Lately I’ve been doing some research for a variable ND filter. Many sites have reviewed them for sharpness, color shift and build quality. Most of them settled on the Tiffen Variable ND filter as a top contender. To the best of my knowledge, the tests were sound and I felt I didn’t need to spend the big $$$ for the big name brands. Since the Tiffen is what Nikon ships with the D810 Filmmakers kit, I found it wise to stick with the Tiffen VND.
Currently being in the Province of Quebec (Canada) made locally finding a 77mm Tiffen Variable ND filter even more difficult. Local stores seem to carry less and less of the useful photography gear. I could put my hands on a Genus 77mm ECLIPSE ND Fader for $339.99. Not the most interesting option price wise. I had to source out the filter online and out of province as it’s not packaged with french instructions.
I promptly received the filter and I rushed to the Montreal Back River, literally my backyard for a few tests. I was pleasantly surprised. The filter mechanism was smooth and I was able to shoot with the full 8 stops at 24mm without getting X-BARS on my full frame D810 DSLR. X-BARS are more common when using a Variable ND Filter at it’s MAX setting on a Full Frame Camera, especially at wide angle.
If I were to use a Neutral Density filter for photography and only photography, I would probably use a Hoya NDx400 or even a 10 Stop ND Filter. With variable ND I get a versatile filter for photography and a great tool for videography without having to fill up my camera bag with a multitude of filters and accessories. A Full 10Stops would have been great.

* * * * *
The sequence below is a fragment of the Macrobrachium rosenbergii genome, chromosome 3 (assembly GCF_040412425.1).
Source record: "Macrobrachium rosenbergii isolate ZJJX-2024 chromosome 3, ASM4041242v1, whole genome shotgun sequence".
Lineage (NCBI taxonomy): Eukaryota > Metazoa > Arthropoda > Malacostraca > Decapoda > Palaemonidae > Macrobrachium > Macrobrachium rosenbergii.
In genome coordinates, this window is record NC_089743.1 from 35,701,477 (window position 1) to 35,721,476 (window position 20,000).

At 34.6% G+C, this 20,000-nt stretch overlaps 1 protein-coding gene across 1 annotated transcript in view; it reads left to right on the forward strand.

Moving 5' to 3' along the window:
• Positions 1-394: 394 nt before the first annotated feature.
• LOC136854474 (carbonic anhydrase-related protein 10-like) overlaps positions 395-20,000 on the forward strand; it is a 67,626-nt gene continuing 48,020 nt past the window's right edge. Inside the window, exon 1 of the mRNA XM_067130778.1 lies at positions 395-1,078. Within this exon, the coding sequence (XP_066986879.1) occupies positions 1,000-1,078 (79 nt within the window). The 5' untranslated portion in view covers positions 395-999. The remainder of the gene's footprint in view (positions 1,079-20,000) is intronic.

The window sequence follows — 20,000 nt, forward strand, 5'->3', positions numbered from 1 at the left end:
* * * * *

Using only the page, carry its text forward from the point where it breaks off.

Since shooting video with the Nikon D810, I’m experiencing a whole new world of video. The manual controls that were lacking in the D3s and D300s introduce a technical aspect I didn’t have to worry about in the past. Even with the D810’s low native ISO of 64, you find yourself having to shoot with small apertures revealing to much of your background. To reduce the depth of field and maintain your shutter speed and frame rate, you need to use the variable ND to reduce the amount of light entering your lens, thus shooting at wider apertures.
To date I’m quite satisfied with the Tiffen Variable ND. It behaves better than expected for a filter in its price range. My one disappointment is it doesn’t have external threads for a lens cap or sun shade. I’ve heard that a good old fashion 90mm push on cap should work fine. On the PLUS SIDE the glass element is wider than the mounting threads. This reduces the chances of vignetting.
I personally would stay clear of eBay for this type of purchase, especially Chinese vendors. I’ve received counterfeit items in the past through eBay vendors